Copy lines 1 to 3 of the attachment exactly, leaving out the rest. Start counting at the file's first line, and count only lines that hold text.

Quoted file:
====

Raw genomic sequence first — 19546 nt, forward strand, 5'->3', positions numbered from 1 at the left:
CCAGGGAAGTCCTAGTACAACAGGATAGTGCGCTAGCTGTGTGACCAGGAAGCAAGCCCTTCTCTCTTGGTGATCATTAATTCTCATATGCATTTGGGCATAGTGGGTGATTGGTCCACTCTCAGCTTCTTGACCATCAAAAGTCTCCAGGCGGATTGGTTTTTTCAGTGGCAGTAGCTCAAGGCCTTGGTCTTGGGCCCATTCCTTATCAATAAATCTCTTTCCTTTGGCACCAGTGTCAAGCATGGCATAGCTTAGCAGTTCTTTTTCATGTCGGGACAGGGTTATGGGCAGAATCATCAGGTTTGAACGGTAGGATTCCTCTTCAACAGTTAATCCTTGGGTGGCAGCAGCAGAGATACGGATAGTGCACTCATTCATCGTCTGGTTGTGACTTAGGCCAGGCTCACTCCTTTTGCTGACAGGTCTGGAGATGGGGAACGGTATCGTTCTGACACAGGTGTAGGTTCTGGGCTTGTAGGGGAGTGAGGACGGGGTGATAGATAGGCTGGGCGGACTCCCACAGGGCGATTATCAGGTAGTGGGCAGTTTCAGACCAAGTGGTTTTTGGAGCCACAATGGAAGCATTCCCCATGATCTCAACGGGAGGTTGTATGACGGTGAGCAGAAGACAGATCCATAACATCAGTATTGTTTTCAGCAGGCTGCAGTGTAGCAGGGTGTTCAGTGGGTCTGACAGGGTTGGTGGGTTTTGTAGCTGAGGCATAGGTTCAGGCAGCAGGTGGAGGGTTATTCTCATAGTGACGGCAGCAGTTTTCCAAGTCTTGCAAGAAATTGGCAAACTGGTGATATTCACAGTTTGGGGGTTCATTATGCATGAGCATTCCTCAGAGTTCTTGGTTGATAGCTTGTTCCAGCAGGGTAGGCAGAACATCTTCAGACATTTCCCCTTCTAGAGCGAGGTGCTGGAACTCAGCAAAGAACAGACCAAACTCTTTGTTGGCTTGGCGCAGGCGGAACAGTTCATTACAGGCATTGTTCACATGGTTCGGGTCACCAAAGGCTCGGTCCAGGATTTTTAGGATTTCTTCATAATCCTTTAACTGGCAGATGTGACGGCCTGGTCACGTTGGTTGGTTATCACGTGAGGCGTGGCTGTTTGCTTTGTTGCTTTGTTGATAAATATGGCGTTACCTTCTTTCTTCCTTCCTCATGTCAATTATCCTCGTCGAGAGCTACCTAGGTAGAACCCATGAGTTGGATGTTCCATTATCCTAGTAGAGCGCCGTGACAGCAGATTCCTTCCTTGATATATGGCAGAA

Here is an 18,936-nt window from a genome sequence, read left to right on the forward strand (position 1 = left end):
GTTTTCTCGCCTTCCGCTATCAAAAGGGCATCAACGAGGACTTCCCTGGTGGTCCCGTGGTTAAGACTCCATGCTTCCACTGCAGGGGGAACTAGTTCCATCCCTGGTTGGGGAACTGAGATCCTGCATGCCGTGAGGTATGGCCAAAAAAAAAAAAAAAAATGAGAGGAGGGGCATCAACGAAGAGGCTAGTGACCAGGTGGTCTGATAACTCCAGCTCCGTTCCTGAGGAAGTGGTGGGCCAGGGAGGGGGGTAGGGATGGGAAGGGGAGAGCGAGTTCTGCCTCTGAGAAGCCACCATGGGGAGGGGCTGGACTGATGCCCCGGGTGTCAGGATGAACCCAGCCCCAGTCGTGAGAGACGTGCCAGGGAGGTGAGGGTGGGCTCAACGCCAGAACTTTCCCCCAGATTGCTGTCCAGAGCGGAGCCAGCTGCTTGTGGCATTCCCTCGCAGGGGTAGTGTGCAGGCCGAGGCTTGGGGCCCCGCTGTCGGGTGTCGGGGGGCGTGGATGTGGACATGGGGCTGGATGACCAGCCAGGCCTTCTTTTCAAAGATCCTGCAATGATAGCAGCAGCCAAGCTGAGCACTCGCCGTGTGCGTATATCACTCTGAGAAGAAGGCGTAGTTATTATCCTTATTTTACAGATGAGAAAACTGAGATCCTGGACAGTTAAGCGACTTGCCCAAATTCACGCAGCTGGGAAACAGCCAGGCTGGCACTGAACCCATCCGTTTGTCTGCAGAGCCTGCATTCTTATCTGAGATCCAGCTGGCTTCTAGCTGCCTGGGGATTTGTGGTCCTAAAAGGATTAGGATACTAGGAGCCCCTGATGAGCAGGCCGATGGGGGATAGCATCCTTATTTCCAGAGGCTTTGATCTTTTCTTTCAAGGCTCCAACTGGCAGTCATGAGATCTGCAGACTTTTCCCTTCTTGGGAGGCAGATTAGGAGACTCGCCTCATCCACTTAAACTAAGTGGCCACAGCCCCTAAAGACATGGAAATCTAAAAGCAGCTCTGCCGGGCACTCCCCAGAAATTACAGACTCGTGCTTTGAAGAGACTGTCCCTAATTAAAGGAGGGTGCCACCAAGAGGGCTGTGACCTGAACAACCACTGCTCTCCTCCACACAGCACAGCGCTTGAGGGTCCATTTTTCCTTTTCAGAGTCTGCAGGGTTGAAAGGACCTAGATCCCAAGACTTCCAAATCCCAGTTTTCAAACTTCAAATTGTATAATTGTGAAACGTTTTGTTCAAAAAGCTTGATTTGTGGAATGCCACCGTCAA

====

Raw genomic sequence first — 19546 nt, forward strand, 5'->3', positions numbered from 1 at the left:
CCAGGGAAGTCCTAGTACAACAGGATAGTGCGCTAGCTGTGTGACCAGGAAGCAAGCCCTTCTCTCTTGGTGATCATTAATTCTCATATGCATTTGGGCATAGTGGGTGATTGGTCCACTCTCAGCTTCTTGACCATCAAAAGTCTCCAGGCGGATTGGTTTTTTCAGTGGCAGTAGCTCAAGGCCTTGGTCTTGGGCCCATTCCTTATCAATAAATCTCTTTCCTTTGGCACCAGTGTCAAGCATGGCATAGCTTAGCAGTTCTTTTTCATGTCGGGACAGGGTTATGGGCAGAATCATCAGGTTTGAACGGTAGGATTCCTCTTCAACAGTTAATCCTTGGGTGGCAGCAGCAGAGATACGGATAGTGCACTCATTCATCGTCTGGTTGTGACTTAGGCCAGGCTCACTCCTTTTGCTGACAGGTCTGGAGATGGGGAACGGTATCGTTCTGACACAGGTGTAGGTTCTGGGCTTGTAGGGGAGTGAGGACGGGGTGATAGATAGGCTGGGCGGACTCCCACAGGGCGATTATCAGGTAGTGGGCAGTTTCAGACCAAGTGGTTTTTGGAGCCACAATGGAAGCATTCCCCATGATCTCAACGGGAGGTTGTATGACGGTGAGCAGAAGACAGATCCATAACATCAGTATTGTTTTCAGCAGGCTGCAGTGTAGCAGGGTGTTCAGTGGGTCTGACAGGGTTGGTGGGTTTTGTAGCTGAGGCATAGGTTCAGGCAGCAGGTGGAGGGTTATTCTCATAGTGACGGCAGCAGTTTTCCAAGTCTTGCAAGAAATTGGCAAACTGGTGATATTCACAGTTTGGGGGTTCATTATGCATGAGCATTCCTCAGAGTTCTTGGTTGATAGCTTGTTCCAGCAGGGTAGGCAGAACATCTTCAGACATTTCCCCTTCTAGAGCGAGGTGCTGGAACTCAGCAAAGAACAGACCAAACTCTTTGTTGGCTTGGCGCAGGCGGAACAGTTCATTACAGGCATTGTTCACATGGTTCGGGTCACCAAAGGCTCGGTCCAGGATTTTTAGGATTTCTTCATAATCCTTTAACTGGCAGATGTGACGGCCTGGTCACGTTGGTTGGTTATCACGTGAGGCGTGGCTGTTTGCTTTGTTGCTTTGTTGATAAATATGGCGTTACCTTCTTTCTTCCTTCCTCATGTCAATTATCCTCGTCGAGAGCTACCTAGGTAGAACCCATGAGTTGGATGTTCCATTATCCTAGTAGAGCGCCGTGACAGCAGATTCCTTCCTTGATATATGGCAGAA

Here is an 18,936-nt window from a genome sequence, read left to right on the forward strand (position 1 = left end):